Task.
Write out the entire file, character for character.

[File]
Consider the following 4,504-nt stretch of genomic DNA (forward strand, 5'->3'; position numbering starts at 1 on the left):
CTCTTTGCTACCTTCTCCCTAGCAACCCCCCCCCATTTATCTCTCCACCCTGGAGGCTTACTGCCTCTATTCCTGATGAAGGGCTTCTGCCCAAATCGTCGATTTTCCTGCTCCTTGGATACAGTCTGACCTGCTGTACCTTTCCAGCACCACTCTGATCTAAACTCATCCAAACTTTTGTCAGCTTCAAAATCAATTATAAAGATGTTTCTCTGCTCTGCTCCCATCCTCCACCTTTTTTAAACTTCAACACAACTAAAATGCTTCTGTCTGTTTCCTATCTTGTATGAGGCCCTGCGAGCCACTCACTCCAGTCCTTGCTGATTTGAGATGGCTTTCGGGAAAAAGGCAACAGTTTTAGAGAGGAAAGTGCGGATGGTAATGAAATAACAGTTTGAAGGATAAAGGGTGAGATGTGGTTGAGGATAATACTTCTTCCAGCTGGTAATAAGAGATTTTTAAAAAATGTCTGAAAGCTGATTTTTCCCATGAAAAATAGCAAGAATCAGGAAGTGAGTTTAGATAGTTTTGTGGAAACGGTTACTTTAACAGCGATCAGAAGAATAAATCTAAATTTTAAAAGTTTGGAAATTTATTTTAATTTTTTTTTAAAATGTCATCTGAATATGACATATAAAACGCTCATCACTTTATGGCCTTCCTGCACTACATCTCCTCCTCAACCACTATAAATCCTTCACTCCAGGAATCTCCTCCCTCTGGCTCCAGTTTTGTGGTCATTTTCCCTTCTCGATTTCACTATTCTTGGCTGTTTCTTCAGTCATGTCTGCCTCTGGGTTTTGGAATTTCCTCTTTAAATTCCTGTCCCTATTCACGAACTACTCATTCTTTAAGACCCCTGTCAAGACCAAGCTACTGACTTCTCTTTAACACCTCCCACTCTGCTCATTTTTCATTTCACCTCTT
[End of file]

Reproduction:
Consider the following 4,504-nt stretch of genomic DNA (forward strand, 5'->3'; position numbering starts at 1 on the left):
CTCTTTGCTACCTTCTCCCTAGCAACCCCCCCCCATTTATCTCTCCACCCTGGAGGCTTACTGCCTCTATTCCTGATGAAGGGCTTCTGCCCAAATCGTCGATTTTCCTGCTCCTTGGATACAGTCTGACCTGCTGTACCTTTCCAGCACCACTCTGATCTAAACTCATCCAAACTTTTGTCAGCTTCAAAATCAATTATAAAGATGTTTCTCTGCTCTGCTCCCATCCTCCACCTTTTTTAAACTTCAACACAACTAAAATGCTTCTGTCTGTTTCCTATCTTGTATGAGGCCCTGCGAGCCACTCACTCCAGTCCTTGCTGATTTGAGATGGCTTTCGGGAAAAAGGCAACAGTTTTAGAGAGGAAAGTGCGGATGGTAATGAAATAACAGTTTGAAGGATAAAGGGTGAGATGTGGTTGAGGATAATACTTCTTCCAGCTGGTAATAAGAGATTTTTAAAAAATGTCTGAAAGCTGATTTTTCCCATGAAAAATAGCAAGAATCAGGAAGTGAGTTTAGATAGTTTTGTGGAAACGGTTACTTTAACAGCGATCAGAAGAATAAATCTAAATTTTAAAAGTTTGGAAATTTATTTTAATTTTTTTTTAAAATGTCATCTGAATATGACATATAAAACGCTCATCACTTTATGGCCTTCCTGCACTACATCTCCTCCTCAACCACTATAAATCCTTCACTCCAGGAATCTCCTCCCTCTGGCTCCAGTTTTGTGGTCATTTTCCCTTCTCGATTTCACTATTCTTGGCTGTTTCTTCAGTCATGTCTGCCTCTGGGTTTTGGAATTTCCTCTTTAAATTCCTGTCCCTATTCACGAACTACTCATTCTTTAAGACCCCTGTCAAGACCAAGCTACTGACTTCTCTTTAACACCTCCCACTCTGCTCATTTTTCATTTCACCTCTT